On Monday, more than 60 organizations associated with the Black Lives Matter movement released a series of policy demands, including free access to higher education, reparations and an end to capital punishment. According to the New York Times, these demands come on the heels of the second anniversary of Michael Brown’s death and after both the Democratic and Republican National Conventions.
“Our grievances and solutions extend beyond the police killing of our people; state violence includes failing schools that criminalize our children, dwindling earning opportunities, wars on our trans and queer family that deny them of their humanity, and so much more,” Montague Simmons of Organization for Black Struggle and the Movement for Black Lives Policy Table, said in a statement. “That’s why we united, with a renewed energy and purpose, to put forth a shared vision of the world we want to live in.”
The plan, titled “A Vision for Black Lives: Policy Demands for Black Power, Freedom and Justice” offers up six core demands and 40 policy priorities, NBC News noted. They include:
- Ending the War on Black People: This includes abolishing the death penalty, mass surveillance in communities of color, the privatization of police, violence against all Blacks (including Black trans, queer and gender nonconforming people) and using a past criminal history as a means to seek a job, housing, license and voting rights.
- Reparations: To address the past and current harms that slavery, Jim Crow and mass incarceration have done to the Black community, BLM is seeking reparations for the wealth extracted from our communities, guaranteed livable income and free access and open admissions to public community colleges, universities and technical schools, to name a few.
- Invest-Divest: Instead of federal, state and local monies being invested into prisons, police, surveillance and exploitative corporations, BLM would rather see that invested into long-term safety strategies such as education, local restorative justice services, employment programs and universal health care.
- Economic Justice: This is calling for Black communities to have real collective ownership of wealth in the U.S. This could be achieved with restructuring tax codes, creating federal and state job programs that specifically target the most economically marginalized Black people, breaking up large banks and ensuring better protection for workers.
- Community Control: This would include end of the privatization of education and making sure communities have the power to hire and fire officers, determine disciplinary action, control budgets and policies, and subpoena relevant agency information when needed.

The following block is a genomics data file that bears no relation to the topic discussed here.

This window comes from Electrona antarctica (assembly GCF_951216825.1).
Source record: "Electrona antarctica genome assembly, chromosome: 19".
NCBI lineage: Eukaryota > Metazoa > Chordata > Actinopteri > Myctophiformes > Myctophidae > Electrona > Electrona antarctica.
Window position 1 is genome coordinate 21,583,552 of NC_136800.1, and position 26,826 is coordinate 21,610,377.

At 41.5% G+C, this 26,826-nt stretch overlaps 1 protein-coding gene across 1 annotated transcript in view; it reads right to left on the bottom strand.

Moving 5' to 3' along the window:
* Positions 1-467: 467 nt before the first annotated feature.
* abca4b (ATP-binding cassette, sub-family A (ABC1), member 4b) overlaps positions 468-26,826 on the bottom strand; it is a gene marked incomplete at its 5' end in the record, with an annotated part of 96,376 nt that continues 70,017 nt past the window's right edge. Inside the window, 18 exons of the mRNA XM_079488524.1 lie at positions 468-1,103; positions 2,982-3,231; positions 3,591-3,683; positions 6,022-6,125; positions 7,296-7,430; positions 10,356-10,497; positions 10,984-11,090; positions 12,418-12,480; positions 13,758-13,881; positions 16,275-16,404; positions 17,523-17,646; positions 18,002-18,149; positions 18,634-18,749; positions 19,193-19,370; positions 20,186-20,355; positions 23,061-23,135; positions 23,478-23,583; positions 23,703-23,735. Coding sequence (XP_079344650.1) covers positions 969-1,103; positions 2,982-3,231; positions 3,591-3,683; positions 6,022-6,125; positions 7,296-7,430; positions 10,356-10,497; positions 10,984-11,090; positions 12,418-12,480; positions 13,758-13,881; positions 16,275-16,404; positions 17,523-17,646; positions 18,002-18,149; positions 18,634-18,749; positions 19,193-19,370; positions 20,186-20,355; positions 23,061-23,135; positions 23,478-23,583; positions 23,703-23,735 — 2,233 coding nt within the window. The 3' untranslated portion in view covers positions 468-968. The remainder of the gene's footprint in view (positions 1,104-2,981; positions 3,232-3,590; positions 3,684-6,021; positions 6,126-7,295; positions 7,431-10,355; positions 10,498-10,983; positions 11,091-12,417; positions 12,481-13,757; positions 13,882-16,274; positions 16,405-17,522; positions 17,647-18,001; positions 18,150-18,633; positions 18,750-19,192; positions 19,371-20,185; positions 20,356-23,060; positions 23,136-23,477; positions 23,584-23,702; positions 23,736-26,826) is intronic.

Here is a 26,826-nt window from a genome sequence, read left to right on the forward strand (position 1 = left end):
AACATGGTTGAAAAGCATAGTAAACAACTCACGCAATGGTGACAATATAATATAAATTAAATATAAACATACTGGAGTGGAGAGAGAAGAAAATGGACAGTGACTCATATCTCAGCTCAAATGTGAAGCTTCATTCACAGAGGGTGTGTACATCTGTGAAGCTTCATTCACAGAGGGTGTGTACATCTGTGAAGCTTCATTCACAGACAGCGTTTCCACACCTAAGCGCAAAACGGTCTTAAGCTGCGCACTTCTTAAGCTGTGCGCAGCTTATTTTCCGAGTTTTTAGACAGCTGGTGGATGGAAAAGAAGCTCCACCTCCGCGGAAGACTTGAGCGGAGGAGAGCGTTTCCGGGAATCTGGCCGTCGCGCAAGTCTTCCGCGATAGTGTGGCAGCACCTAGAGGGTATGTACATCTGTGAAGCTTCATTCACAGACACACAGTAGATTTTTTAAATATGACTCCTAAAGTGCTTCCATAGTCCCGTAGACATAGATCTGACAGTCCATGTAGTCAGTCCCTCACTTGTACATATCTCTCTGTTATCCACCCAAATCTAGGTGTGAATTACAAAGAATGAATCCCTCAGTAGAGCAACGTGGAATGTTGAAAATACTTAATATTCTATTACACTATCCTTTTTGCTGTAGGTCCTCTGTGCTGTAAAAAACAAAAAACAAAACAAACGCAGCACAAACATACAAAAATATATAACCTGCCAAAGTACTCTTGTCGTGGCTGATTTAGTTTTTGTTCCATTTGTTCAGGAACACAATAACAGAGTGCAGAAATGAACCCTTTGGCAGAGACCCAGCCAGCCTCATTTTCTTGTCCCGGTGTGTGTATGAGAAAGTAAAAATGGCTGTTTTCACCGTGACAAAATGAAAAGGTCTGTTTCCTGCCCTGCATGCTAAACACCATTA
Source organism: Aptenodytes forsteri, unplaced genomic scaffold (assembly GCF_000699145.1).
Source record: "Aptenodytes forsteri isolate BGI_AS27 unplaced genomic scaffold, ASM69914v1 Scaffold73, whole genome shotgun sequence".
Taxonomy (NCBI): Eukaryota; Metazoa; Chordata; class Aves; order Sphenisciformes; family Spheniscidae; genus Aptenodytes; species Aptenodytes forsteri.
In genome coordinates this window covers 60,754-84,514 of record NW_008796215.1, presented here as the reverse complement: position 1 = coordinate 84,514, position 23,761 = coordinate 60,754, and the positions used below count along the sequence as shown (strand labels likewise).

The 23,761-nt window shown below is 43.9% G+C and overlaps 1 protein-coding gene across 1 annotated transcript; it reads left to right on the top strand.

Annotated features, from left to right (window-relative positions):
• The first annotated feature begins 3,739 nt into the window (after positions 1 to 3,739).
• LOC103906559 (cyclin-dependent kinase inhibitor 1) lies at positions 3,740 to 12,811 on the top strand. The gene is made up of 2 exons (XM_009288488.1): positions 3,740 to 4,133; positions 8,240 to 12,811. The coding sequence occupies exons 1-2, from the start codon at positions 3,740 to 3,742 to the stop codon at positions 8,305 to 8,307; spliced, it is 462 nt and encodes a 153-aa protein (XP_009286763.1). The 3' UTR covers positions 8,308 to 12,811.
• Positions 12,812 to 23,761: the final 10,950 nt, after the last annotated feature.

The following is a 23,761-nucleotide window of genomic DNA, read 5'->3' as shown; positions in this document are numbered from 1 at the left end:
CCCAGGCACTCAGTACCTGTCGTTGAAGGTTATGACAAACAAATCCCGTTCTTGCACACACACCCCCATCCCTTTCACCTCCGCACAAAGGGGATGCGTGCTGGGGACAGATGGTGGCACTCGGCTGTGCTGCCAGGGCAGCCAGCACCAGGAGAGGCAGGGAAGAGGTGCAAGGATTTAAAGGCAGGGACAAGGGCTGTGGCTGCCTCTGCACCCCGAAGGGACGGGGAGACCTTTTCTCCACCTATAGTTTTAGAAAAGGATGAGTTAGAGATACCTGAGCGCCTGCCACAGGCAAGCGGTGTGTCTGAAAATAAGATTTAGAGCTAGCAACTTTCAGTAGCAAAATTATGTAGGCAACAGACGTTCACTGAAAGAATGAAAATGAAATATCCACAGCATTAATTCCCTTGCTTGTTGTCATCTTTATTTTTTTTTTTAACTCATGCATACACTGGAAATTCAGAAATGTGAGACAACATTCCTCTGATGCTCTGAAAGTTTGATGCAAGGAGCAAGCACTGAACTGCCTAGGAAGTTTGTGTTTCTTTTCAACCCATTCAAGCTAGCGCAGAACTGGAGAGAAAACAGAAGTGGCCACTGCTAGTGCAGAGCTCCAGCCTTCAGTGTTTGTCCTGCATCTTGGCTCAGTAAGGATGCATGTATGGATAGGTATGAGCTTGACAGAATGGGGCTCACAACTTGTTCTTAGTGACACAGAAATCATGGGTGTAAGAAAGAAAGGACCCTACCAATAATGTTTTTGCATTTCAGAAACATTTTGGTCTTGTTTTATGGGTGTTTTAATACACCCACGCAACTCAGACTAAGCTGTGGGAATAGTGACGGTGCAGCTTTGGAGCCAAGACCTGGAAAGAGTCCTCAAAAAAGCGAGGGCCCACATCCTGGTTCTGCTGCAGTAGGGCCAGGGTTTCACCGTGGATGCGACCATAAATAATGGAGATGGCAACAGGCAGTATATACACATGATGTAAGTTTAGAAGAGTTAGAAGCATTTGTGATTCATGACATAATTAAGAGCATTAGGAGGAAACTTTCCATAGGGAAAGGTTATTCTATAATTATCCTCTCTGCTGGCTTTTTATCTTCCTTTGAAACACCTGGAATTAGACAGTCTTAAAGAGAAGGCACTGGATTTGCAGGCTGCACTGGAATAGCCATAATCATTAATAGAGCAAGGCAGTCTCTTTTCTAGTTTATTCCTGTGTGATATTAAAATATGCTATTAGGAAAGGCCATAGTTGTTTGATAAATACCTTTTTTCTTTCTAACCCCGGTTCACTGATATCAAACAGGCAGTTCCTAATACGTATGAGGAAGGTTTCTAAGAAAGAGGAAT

- Political Power: To ensure that real democracy can be achieved for all Black people, BLM wants for all political prisoners to be released, eliminating Super Pacs that fund candidates, ensuring election protection, early registration at the age of 16, full access to technology and the Internet and increased funding to HBCU’s.
Marbre Stahly-Butts, who is part of the leadership team of the Movement for Black Lives Policy Table, told the Times that neither Hillary Clinton or Donald Trump have truly made strides to address these issues in their prospective campaigns.
“On both sides of aisle, the candidates have really failed to address the demands and the concerns of our people. So this was less about this specific political moment and this election, and more about how do we actually start to plant and cultivate the seeds of transformation of this country that go beyond individual candidates,” she said.
This plan also shows a sign of an evolution for the movement, which has been criticized in the past for not having a clear concise platform of how they want to usher in change. And now as the election continues, it’s about using these ideals to further hold the nation’s politicians accountable, Michaela Brown, communications director of Baltimore Bloc, stressed.
“We seek radical transformation, not reactionary reform. As the 2016 election continues, this platform provides us with a way to intervene with an agenda that resists state and corporate power, an opportunity to implement policies that truly value the safety and humanity of black lives, and an overall means to hold elected leaders accountable,” she said in statement.
We hope all these leaders are paying close attention.
Read the Movement for Black Lives’ policy demands in its entirety here.